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Time, income and substantive freedom: a capability approach

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This article offers a conceptual model of how resources, including time and human and social capital, interact with responsibilities, including personal care, childcare and other unpaid work, to produce a range of feasible time allocations. Each allocation generates a combination of disposable income and free time. This set of feasible income—time combinations provides a measure of the individual’s capability set or his/her substantive freedom. The approach is illustrated empirically with data and simulations based on the UK Time Use Survey 2000. The results show that having low educational qualifications (reflecting limited command over resources), having more or younger children (implying greater caring responsibilities), being single and being disabled (both of which adversely affect the rate at which resources can be converted into valuable outcomes) are each independently associated with having a small capability set, defined in terms of the level and range of combinations of disposable income and free time that can be achieved. The paper concludes that the range of combinations of disposable income and free time that a person can achieve provides a useful metric for assessing inequality in individuals’ substantive freedom to pursue their goals in life — a key target for liberal egalitarians.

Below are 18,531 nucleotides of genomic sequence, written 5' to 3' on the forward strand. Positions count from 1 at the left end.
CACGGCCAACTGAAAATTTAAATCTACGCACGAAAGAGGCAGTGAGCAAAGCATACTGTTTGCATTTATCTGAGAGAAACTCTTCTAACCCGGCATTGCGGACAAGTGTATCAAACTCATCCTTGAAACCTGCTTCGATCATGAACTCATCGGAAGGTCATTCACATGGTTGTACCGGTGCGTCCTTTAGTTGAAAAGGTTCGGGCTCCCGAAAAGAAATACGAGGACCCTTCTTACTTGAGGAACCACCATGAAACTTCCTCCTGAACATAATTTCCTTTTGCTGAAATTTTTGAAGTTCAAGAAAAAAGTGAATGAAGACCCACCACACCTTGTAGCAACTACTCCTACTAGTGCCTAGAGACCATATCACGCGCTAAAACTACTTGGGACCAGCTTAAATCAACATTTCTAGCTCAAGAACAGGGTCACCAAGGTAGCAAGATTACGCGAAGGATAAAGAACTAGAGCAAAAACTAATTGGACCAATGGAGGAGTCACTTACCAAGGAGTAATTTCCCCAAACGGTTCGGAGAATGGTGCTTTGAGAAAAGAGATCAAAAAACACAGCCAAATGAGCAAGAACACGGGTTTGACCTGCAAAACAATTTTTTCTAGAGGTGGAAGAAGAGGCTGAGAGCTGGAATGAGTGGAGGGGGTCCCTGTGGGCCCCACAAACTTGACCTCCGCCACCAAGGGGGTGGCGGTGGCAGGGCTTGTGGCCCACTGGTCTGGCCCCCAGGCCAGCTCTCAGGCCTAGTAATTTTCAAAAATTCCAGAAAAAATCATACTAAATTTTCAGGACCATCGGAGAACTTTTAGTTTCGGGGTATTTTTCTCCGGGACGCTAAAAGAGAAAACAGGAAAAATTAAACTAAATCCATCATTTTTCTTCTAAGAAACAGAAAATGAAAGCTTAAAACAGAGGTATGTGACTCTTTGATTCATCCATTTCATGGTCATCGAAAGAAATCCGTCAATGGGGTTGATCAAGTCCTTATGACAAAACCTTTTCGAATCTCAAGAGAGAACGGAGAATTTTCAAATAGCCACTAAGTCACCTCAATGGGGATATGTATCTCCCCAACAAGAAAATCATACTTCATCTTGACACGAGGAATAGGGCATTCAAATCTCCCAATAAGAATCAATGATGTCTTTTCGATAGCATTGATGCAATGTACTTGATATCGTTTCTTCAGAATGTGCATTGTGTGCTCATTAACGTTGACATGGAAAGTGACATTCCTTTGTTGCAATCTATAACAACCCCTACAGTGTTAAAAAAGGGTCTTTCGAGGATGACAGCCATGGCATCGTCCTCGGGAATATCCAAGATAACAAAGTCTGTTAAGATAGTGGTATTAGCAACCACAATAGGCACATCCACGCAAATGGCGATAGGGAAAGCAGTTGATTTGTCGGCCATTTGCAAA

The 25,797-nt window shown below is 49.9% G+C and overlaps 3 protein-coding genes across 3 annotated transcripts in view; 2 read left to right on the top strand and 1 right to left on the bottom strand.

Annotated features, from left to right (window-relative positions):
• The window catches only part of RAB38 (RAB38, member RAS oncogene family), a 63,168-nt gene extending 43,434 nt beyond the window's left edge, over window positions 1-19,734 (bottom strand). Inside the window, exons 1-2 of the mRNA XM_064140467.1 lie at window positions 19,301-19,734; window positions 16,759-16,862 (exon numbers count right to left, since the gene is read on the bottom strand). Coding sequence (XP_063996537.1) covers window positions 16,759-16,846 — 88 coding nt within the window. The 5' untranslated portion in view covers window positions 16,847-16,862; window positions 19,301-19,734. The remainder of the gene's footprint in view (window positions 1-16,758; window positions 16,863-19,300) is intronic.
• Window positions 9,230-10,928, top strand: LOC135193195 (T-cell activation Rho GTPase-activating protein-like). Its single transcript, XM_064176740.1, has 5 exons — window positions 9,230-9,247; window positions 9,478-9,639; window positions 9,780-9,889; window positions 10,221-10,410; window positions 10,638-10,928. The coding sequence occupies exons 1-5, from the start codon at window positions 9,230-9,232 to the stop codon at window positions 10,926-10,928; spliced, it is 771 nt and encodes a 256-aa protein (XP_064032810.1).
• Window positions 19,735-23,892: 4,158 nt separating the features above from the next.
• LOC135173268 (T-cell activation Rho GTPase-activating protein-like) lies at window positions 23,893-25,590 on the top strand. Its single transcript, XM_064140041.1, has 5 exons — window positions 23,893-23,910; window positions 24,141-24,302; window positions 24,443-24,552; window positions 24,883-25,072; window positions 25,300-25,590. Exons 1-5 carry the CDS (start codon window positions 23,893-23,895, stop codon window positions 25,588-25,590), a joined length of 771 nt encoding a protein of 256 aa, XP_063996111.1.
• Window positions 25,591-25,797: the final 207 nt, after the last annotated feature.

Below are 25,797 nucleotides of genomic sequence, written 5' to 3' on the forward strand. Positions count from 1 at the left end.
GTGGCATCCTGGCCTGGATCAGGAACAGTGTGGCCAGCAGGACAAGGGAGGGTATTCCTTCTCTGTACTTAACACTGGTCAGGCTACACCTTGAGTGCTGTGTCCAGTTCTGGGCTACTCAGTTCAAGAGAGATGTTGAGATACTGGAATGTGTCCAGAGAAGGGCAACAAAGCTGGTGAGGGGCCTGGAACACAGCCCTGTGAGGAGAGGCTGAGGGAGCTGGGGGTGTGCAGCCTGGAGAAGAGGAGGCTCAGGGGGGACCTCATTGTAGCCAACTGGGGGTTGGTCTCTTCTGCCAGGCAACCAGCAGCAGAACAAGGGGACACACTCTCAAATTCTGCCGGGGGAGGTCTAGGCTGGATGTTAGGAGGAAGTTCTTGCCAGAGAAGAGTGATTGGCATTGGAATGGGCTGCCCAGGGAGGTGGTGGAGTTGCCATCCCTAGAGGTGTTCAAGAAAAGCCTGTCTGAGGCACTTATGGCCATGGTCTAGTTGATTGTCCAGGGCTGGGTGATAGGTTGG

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en

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http://eprints.lse.ac.uk/32502/

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